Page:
Power Rangers is one of those pop culture staples that while not always relevant to a particular year, is something that pretty much everyone universally understands the very basics of the show. This is mainly due to the extremely popular show from the 1990s, Mighty Morphin Power Rangers, that catapulted this once Japanese series into a global phenomenon.
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Now decades and several hit or miss movies later, Hollywood is aiming to give these five heroes the full Hollywood treatment with a big blockbuster film. While it’s easy to scoff at the idea, especially given how terrible adaptations of toys and 90s properties have been lately, Power Rangers was way more fun than I expected.
Before we begin, it’s important to understand that Power Rangers is not amazing, or even great but just good. It’s serviceable in terms of action and characters, despite having a few rather noticeable missteps along the way. No, this is not the next Transformers franchise destined to mar whatever perception we will have of the franchise for years to come. It’s an entertaining action movie that is around just long enough before overstaying it’s welcome.
Following the story of five misfit kids in the town of Angel Grove that all have their own share of problems whether it’s social or mental. After the hometown hero Jason (Dacre Montgomery) is disgraced via a prank gone wrong, he’s sent to detention where the young man meets Billy (RJ Cyler) who drags him along during an expedition to a quarry. One thing leads to another and eventually the duo accidently join up with Kimberly (Naomi Scott), Trini (Rebecca Gomez) and Zack (Ludi Lin). The group accidently find some mysterious artifacts and are granted super speed, strength, and endurance. A mysterious figure known as Zordon (Bryan Cranston) informs them that they are the Power Rangers and are destined to destroy the evil Rita Repulsa (Elizabeth Banks).
It’s all very silly, but director Dean Israelite understands this and decides to lean into the wackier and more absurd moments of the story. Don’t expect a film that is full of gritty moments or commentaries about the nature of being a superhero. This works in Power Rangers favor thanks to the excellent chemistry among the five leading stars, all of which play off each other wonderfully. There’s a real sense of friendship between the actors and it translates onto the screen with ease. Each of them is defined through various backstories and personalities that get a surprising amount of exploration.
While every one of the five Power Rangers gets some backstory flushed out, the two real stars of the show are Billy and Kimberly who make up more of the moral arcs throughout the film. Much of Billy’s success comes from Cyler who gives a wonderful performance as this young man who is on the Autism Spectrum, yet the idea never feels forced into the plot. It’s a trait that enhances our understanding of the character and Cyler does an admirable job of making Billy exceptionally likable. Kimberly, on the other hand, makes up more of the traditional character arc, as she works to move past her own demons while embracing the new friends she has.
There’s some clunky dialogue, sure, but most of it is delivered with such earnest you can’t help but crack a grin. Making up the bulk of the humor is Alpha 5 (Bill Hader) who is actually quite funny, as most of his lines are delivered with a rather dry wit. He doesn’t steal the show, but his presence makes what could be exceptionally cliche training sequences fun.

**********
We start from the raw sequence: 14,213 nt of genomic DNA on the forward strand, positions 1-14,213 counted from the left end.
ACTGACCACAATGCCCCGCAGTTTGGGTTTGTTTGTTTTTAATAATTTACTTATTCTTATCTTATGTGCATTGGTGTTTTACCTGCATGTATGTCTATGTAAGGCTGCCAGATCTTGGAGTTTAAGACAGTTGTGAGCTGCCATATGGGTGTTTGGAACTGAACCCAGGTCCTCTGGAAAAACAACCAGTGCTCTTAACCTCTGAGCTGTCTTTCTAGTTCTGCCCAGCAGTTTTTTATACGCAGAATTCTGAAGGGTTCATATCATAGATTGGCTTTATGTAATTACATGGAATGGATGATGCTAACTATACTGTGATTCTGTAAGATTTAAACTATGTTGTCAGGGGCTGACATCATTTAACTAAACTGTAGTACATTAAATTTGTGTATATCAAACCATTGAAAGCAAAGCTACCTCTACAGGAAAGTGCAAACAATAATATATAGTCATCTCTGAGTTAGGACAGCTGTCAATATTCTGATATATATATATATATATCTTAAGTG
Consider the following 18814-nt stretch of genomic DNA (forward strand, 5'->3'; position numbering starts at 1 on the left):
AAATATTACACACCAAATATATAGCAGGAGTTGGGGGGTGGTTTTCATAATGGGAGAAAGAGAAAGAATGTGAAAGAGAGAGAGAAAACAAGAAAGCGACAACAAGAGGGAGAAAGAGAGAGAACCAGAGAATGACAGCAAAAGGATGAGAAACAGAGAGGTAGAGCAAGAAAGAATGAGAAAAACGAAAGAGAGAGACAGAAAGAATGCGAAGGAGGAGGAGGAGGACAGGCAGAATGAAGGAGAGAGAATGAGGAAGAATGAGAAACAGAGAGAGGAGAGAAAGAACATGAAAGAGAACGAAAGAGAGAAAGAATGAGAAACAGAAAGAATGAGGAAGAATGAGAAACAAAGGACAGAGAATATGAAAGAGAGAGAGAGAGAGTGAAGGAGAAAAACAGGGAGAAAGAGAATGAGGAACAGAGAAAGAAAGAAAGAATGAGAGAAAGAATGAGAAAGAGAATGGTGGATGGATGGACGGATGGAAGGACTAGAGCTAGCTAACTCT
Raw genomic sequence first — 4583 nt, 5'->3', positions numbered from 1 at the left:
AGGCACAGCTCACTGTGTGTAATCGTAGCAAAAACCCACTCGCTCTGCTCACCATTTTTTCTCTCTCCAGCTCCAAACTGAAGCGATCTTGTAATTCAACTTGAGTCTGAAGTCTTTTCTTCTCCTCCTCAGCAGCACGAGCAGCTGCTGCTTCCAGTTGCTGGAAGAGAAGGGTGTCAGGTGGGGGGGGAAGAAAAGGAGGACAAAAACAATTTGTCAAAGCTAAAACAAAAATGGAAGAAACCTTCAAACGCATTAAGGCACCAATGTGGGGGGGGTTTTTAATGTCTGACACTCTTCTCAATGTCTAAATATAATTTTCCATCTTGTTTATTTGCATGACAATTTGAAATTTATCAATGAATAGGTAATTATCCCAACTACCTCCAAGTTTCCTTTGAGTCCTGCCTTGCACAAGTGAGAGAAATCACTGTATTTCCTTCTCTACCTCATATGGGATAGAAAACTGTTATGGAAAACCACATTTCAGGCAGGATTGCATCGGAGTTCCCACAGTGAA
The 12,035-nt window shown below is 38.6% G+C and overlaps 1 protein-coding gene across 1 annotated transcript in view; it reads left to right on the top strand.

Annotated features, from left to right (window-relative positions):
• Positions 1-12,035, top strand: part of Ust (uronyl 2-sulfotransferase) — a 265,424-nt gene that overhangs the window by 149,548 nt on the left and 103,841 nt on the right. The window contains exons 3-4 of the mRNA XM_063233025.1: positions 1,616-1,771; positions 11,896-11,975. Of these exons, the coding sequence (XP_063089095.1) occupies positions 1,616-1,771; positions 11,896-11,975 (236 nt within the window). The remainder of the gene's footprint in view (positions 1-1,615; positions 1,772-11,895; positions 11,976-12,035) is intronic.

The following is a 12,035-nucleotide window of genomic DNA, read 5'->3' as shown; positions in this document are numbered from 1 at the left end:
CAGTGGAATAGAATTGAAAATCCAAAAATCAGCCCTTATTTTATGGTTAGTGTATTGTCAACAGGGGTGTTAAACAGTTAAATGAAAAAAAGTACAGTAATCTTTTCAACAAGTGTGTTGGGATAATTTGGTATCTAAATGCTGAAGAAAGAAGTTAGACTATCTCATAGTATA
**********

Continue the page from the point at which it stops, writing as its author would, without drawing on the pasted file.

Sadly, where Power Rangers loses some steam is when it comes to the villain, as Rita is just not that interesting. She has a history with the likes of Zordon but it’s never given enough time to truly add the emotional weight needed for the role. While Banks is clearly having fun, Rita is way to one dimensional when propped up against the Rangers or even Zordon. This goes for her beats as well, all of which lack anything truly iconic or interesting about them. They aren’t nearly as memorable as the Power Rangers’ villains should be and simply act as an excuse for everyone to show off their fighting moves.
Which, also to my surprise, was kind of lacking for a series best known for the zany fights. There are a few “Action” scenes in the film, but most of the real fighting is reserved for the last thirty minutes or so. When it all gets going, the sight of seeing five Zords charge into battle to “Go Go Power Rangers” will make even the most skeptical fan giddy. However, this isn’t enough to save it, as the Megazord is in the movie for a whopping 10 minutes and really is not as epic or awe-inspiring as one would hope. Thankfully, all of the action is shot competently and is absent of a shaky cam, which makes following all of the chaos fairly easy.
The score for this film is a bit odd as it mixes both orchestral and actual songs, some of which fit and some just feel super out of place. Some of them are just cut short and hearing Kanye West’s lyrics blaring in the background of a big action sequence doesn’t help elevate the combat. You have to turn your brain off for Power Rangers and while that may sound like an insult to the filmmakers, it’s once you embrace the cheesy, insane moments that it all clicks together.
There’s a lot of heart in this Power Rangers movie — more than one might expect where giant robot dinosaurs are on the menu. However, thanks to the great character development, fantastic chemistry, and solid (yet rather traditional) story, Power Rangers succeeds. Even though Rita and a lack of action may disappoint fans, this is a worthy starting point for this franchise. Despite not being perfect, Power Rangers is a damn fine start to what could be a very successful series.